“From the Cellar” is an editorial project where Hop Culture’s managing editor digs into the Hop Culture cellar to review a beer. Have a vintage bottle or cellared beer you think we should try? Drop us a line at email@example.com with the subject line “From the Cellar.”
The current landscape of stouts tends to lean on the heavier side. Brewers have gone all-in on lengthy barrel-aging, boozy ABVs, and decadent adjuncts. Many recent releases have a laundry list of added ingredients that seem to favor the “kitchen sink” approach rather than a thoughtful balance. Though there are some stout brewers (like Kyle Harrop of Horus Aged Ales) that manage to find equilibrium despite the intensity of time spent in barrels and highly flavorful adjuncts. The point is that many stout brewers opt for “more is more.”
In an era of pastry and imperial stouts, it’s nice to revisit a beer that may have preempted the movement toward dessert-forward beer but remains separate from the sickly sweet stouts of today. We’re talking about Cyclo Chocolate Stout from Vietnam’s Pasteur Street Brewing Co.
Cyclo Stout at a Glance:
- Cyclo Stout is a chocolate stout brewed by Pasteur Street Brewing Co. in Saigon, Vietnam.
- The beer is released in 750 ml bottles. This particular edition was released in 2017 and has been in the Hop Culture cellar since then.
- Cyclo Stout is 13% ABV and is brewed with Vietnamese cinnamon, vanilla, chocolate.
The Story Behind Pasteur Street Brewing Cyclo Stout
Unlike other prominent international breweries (like say Omnipollo or Dieu du Ciel!), Pasteur Street Brewing Co. hasn’t become a widely known brewery here in the states. But, this beer will likely prompt responses of “Oh, that looks familiar.” You’ve likely seen Cyclo Stout before.
Cyclo Chocolate Stout from Pasteur Street Brewing Co. sits in an interesting place. It often pops up on the shelves of reputable bottleshops and in the boxes of beer of the month clubs. It’s both reasonably accessible but also produced in limited quantities.
In fact, Cyclo Stout earned a Gold Medal at the World Beer Cup in 2016. Vietnam isn’t exactly known as a craft beer powerhouse (yet) so that honor is truly impressive and speaks to the culinary expertise of the team at Pasteur Street Brewing Co.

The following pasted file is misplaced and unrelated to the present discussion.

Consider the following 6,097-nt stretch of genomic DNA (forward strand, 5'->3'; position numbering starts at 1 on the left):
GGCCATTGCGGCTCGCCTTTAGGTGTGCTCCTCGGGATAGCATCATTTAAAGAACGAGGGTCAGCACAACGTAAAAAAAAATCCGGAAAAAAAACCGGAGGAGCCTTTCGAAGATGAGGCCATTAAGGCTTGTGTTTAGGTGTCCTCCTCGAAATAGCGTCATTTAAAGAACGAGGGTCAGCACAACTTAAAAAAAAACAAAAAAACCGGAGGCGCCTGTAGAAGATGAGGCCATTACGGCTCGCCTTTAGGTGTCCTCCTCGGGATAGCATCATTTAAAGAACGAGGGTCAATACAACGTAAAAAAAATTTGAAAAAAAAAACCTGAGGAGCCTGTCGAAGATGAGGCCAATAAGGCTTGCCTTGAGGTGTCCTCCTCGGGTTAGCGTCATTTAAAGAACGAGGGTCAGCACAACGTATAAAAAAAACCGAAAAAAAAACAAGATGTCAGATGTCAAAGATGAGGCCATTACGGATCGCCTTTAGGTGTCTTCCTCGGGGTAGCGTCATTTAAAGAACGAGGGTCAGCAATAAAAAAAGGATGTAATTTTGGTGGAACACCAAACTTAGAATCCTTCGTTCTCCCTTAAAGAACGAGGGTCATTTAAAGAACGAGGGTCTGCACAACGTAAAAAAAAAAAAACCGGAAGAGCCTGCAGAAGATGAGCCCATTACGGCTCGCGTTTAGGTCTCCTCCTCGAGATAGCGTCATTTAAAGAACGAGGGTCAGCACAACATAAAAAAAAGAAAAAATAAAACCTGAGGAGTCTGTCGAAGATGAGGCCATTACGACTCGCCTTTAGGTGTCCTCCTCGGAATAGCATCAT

Cyclo Stout features a balanced profile that highlights the flavors of Vietnam. The chocolate is sourced in the Mekong Delta by Marou, reportedly the best chocolate on Earth. The cinnamon is locally grown and the vanilla is deftly added to offer a counterbalance to the robust chocolate. It’s a truly remarkable beer and has earned widespread acclaim. So why aren’t folks going crazy for this thing?
At this point, drinkers’ palates’ shift sweeter. Cyclo Stout might not offer the same sugary goodness as other more lauded offerings. It’s the prototypical pastry stout–similar adjuncts to the dessert stouts flooding today’s market but not with the same intensity that drinkers might expect. Still, Cyclo Stout is a landmark offering and it’s encouraging to see the flavors of Vietnam used to such stunning effect.
What Cyclo Stout is like:
- Pours pitch black with a rusty caramel head. Bubbles form along the rim of the glass.
- Smells like a strong chocolate stout with slight yet noticeable pops of vanilla and cinnamon.
- The first sip brings robust and full-bodied chocolate. It’s rich but not sweet, like dark chocolate brownies.
- The taste only gets better as the beer warms with spicy cinnamon coming through. It tastes like a liquid cinnamon chocolate cake.
- There’s also a sense of smokiness that comes through, like burnt caramel.
The Bottom Line
After nearly four years, Cyclo Stout still tasted phenomenal. And the beer demonstrated that the team at Vietnam’s Pasteur Street Brewing Co. had perfectly blended Vietnamese flavors with American and European craft beer sensibilities. Fans of Vietnamese Iced Coffee would likely recognize the flavor components in this beer.
Based on the taste alone, Cyclo Stout deserves to be among the best stouts currently available. And, unlike some of the highest-rated stouts of today, it’s relatively accessible. Plus, it should appeal to pastry stout fans and detractors alike — it rides the fine line of dessert beer without tipping into sickly sweet territories.
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